TOP OF THE PILE: Roger Federer celebrates the 1000th victory of his career after winning the Brisbane International.
TOP OF THE PILE: Roger Federer celebrates the 1000th victory of his career after winning the Brisbane International. SAEED KHANAAP

Brisbane International gives Federer his 1000th win

ROGER Federer didn't need to win the Brisbane International - a feat that saw him become just the third player to register 1000 career wins - to reinforce the fact he is the greatest tennis player of all time.

But by beating Canada's world No.8 Milos Raonic 6-4 6-7 6-4, the 33-year-old Swiss ace surely put to bed any lingering doubts about his place in the game.

Jimmy Connors, Ivan Lendl, Pete Sampras, Rafael Nadal, even Australia's own legend Rod Laver all have their supporters when it comes to an argument about who stands at the pinnacle.

But Federer's return to the top echelon of the game in the past 12 months, when it seemed he was headed out of the top 10 after a disappointing 2013, has only served to add to the legend of the Swiss master who said he had never set a goal of emulating the number of wins achieved by Lendl (1071), or Connors (1253), the only two players ahead of him on the list.

"Never even thought about it," he said.

"It has not been a goal of mine to reach any of those guys.

"I know how well they've played over the years, how much they've played, and how successful they've played, but it's not a goal of mine in any way.

"Clearly, at this point, I doubt that it's going to happen, but you never know."

The Brisbane International title was the 83rd of Federer's career.

In the modern era, only Connors (109) and Lendl (94) have won more.

When it comes to major titles, however, Federer is the clear leader on 17. Connors and Lendl won just eight each.

Federer may have won 17 majors, but he is yet to win all four - the Australian Open, French Open, Wimbledon and the US Open - in the same year.

Laver stands alone on that front, having achieved the feat twice, as an amateur in 1962 and again as a professional in 1969.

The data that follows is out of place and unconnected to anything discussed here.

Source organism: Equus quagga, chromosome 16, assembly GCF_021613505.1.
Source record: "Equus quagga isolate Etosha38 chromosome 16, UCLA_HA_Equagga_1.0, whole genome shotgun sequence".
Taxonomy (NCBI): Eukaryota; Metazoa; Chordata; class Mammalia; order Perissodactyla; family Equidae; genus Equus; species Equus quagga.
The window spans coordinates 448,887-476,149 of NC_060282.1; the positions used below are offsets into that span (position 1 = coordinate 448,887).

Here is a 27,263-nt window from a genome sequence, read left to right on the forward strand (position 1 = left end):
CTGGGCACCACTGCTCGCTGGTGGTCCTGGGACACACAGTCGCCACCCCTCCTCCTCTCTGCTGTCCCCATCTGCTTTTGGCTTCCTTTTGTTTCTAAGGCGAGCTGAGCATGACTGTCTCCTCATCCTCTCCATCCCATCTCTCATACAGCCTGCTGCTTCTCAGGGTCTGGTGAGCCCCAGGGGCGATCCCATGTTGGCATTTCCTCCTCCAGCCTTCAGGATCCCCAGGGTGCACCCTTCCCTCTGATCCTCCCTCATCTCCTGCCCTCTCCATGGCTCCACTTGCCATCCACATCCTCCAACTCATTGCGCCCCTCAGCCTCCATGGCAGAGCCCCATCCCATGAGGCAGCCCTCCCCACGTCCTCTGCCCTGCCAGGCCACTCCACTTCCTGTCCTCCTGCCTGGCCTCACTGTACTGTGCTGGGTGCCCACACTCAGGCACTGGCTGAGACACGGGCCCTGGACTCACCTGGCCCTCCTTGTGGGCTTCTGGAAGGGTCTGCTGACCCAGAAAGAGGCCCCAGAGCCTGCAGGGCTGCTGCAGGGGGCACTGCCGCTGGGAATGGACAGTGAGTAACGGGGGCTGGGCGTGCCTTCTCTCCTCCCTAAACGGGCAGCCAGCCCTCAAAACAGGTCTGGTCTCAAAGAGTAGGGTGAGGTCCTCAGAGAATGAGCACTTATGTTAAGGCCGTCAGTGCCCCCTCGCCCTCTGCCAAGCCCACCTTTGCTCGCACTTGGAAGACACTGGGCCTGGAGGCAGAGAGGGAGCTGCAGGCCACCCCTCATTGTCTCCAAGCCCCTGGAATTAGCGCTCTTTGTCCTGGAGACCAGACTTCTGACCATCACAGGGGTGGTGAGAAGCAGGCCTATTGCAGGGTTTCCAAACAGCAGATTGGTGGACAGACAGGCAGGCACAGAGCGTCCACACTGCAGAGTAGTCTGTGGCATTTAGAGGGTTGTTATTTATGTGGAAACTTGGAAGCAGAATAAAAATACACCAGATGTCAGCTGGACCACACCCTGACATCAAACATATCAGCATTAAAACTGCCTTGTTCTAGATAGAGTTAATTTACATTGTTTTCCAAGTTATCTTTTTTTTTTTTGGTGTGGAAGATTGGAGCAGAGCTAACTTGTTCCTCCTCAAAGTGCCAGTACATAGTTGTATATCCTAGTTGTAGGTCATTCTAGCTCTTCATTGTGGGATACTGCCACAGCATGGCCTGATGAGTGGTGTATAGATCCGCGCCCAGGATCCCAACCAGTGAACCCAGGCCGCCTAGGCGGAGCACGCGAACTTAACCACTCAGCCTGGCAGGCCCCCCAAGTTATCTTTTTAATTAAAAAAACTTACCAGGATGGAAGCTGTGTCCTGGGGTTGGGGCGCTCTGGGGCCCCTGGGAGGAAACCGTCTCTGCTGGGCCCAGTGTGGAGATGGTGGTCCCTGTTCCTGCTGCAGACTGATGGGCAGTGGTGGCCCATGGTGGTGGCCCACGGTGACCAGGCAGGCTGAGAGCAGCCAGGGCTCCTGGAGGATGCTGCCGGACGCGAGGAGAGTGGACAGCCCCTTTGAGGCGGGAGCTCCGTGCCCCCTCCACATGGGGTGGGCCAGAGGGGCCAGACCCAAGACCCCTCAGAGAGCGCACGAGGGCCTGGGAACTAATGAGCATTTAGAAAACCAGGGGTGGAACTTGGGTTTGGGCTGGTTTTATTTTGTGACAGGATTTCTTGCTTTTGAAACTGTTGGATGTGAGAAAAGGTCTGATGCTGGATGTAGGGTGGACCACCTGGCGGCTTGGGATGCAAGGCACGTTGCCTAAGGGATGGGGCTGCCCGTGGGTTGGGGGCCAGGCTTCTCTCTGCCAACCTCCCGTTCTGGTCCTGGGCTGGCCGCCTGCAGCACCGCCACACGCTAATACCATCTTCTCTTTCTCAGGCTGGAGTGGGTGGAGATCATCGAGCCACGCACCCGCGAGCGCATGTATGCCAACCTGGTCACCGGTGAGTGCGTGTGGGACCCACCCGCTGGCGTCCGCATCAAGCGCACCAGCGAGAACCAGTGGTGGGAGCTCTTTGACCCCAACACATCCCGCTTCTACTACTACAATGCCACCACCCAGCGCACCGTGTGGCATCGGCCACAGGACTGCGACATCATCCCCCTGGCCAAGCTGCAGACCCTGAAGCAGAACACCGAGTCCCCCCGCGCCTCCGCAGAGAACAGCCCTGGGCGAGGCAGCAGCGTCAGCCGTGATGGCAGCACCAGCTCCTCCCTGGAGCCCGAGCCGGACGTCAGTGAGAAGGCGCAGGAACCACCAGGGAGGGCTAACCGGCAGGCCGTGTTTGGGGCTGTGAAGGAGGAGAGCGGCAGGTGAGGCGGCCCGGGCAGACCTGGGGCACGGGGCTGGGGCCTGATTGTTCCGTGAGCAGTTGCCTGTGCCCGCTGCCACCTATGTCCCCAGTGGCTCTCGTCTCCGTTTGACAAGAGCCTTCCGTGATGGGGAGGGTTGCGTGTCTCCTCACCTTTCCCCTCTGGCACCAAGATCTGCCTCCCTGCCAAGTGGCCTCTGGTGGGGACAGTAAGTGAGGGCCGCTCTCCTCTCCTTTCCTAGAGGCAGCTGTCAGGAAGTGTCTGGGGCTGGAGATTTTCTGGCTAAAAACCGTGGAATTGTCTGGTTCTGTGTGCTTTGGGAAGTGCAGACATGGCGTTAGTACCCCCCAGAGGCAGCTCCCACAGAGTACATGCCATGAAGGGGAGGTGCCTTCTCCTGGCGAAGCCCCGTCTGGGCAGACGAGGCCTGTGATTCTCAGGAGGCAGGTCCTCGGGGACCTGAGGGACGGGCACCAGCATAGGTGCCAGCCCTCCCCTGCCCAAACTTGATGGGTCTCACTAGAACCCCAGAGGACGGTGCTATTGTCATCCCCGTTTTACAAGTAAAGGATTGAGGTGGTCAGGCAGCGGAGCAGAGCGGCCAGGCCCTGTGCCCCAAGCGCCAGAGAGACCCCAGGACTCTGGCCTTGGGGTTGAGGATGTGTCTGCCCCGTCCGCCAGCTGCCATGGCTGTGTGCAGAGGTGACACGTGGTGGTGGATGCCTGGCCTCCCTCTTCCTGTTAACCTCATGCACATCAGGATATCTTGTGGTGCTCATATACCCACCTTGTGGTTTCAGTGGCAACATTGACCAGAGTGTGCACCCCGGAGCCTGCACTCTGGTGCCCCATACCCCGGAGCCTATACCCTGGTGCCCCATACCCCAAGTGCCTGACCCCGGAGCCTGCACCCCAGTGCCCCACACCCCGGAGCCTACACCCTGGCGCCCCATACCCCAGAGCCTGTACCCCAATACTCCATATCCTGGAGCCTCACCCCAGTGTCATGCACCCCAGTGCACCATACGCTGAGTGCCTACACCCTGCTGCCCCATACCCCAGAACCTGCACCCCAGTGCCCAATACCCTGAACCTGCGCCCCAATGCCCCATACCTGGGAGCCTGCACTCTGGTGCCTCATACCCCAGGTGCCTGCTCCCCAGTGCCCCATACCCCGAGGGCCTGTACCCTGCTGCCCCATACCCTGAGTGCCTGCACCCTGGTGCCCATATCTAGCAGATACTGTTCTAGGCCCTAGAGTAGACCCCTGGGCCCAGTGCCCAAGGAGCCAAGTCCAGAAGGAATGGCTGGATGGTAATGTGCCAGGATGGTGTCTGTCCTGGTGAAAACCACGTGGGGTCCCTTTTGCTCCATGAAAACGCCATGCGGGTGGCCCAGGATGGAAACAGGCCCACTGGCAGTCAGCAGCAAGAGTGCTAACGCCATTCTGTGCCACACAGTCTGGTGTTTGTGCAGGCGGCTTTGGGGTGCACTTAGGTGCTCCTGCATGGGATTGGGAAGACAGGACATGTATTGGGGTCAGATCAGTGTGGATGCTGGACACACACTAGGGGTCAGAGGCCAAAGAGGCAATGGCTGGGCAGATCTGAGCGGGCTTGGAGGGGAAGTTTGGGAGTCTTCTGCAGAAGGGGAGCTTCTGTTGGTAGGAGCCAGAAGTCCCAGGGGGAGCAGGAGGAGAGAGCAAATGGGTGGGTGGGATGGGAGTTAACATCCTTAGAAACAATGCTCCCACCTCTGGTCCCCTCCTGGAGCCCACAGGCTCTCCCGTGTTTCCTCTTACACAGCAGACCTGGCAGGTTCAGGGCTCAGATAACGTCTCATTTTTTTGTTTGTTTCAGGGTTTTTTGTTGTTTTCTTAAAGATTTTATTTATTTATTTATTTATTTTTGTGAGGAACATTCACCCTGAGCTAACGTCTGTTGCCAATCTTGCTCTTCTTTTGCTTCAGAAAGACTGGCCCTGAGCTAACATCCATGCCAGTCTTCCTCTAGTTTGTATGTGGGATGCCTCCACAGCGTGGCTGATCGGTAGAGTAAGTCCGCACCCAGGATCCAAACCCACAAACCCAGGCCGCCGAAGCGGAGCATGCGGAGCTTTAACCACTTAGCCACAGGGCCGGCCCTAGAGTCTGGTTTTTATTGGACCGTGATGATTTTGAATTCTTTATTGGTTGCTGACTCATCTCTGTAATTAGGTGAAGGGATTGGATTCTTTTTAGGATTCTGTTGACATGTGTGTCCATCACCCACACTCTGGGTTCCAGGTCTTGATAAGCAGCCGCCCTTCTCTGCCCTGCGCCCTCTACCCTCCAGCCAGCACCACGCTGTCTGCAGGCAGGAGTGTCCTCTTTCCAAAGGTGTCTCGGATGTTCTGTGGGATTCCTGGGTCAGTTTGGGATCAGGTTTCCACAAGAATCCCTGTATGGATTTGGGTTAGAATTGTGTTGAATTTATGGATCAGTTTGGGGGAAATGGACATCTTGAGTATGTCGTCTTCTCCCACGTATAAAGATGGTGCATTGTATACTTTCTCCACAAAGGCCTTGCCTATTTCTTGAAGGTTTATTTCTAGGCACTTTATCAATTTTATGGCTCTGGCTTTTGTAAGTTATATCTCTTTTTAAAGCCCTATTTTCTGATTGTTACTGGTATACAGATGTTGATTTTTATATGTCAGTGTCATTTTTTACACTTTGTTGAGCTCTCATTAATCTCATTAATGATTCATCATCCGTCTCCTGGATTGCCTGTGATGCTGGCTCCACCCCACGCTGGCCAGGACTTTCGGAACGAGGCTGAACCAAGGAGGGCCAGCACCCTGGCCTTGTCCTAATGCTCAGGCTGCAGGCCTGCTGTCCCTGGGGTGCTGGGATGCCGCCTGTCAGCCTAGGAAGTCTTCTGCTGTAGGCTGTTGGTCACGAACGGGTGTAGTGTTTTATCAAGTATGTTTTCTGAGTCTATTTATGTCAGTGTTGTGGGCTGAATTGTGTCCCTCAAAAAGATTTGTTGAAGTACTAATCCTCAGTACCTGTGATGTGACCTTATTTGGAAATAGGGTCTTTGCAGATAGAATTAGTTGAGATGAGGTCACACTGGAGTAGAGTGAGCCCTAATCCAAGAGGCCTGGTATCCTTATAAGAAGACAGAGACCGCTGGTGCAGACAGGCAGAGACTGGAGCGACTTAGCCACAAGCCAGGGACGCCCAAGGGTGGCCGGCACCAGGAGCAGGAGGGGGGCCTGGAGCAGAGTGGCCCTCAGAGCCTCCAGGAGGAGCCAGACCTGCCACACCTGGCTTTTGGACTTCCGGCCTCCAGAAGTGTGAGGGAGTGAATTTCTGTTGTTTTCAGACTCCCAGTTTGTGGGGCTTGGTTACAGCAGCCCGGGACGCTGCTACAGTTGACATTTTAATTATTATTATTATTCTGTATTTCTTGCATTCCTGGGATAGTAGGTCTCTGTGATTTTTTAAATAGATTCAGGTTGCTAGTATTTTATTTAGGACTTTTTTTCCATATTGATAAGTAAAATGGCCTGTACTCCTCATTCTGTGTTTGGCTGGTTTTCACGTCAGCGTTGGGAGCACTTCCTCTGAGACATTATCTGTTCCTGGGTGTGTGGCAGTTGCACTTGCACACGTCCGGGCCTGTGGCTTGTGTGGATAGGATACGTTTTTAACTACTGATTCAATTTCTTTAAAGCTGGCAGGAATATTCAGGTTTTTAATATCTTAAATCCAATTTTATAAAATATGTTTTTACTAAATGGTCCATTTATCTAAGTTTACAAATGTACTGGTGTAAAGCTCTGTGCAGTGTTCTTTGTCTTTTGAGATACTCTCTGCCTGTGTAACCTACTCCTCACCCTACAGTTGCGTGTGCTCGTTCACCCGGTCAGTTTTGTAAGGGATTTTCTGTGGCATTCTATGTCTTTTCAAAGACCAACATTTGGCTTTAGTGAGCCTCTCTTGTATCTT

Who knows what Laver could have achieved had he not been banned from grand slam tournaments for five years after turning pro in December 1962.

Despite his resurgence, it is highly unlikely Federer will reach Laver's record of two grand slams, and he will also never emulate the record held jointly by Lendl (1981-91) and Sampras (1992-2002) of having played in at least one grand slam final for 11 consecutive years.

Federer's 10-year-run ended with his victory in the 2012 Wimbledon final.

With that triumph, Federer joined Sampras (Wimbledon) and Nadal (French Open) as the only players in the open era to have won the same grand slam tournament seven times.

Nadal has since added two more French Open titles to his trophy cabinet to stand alone on that count.

The Spaniard also has a 23-10 career record against Federer, thanks largely to a 13-2 superiority on clay.

Despite Nadal's dominance on that surface, Federer did manage to win the 2009 French Open, and is the only player in the open era to win at least 10 titles each on clay, grass, outdoor hardcourt and indoor hardcourt.

At 28, Nadal has time to improve on his 14 grand slam titles, and more victories on surfaces other than clay will give his supporters more ammunition to fire.

In the meantime, the way Federer is playing suggests plenty more wins are in store, maybe even another grand slam.


  • Roger Federer 17
  • Pete Sampras 14
  • Rafael Nadal 14
  • Roy Emerson 12
  • Rod Laver 11
  • Bjorn Borg 11

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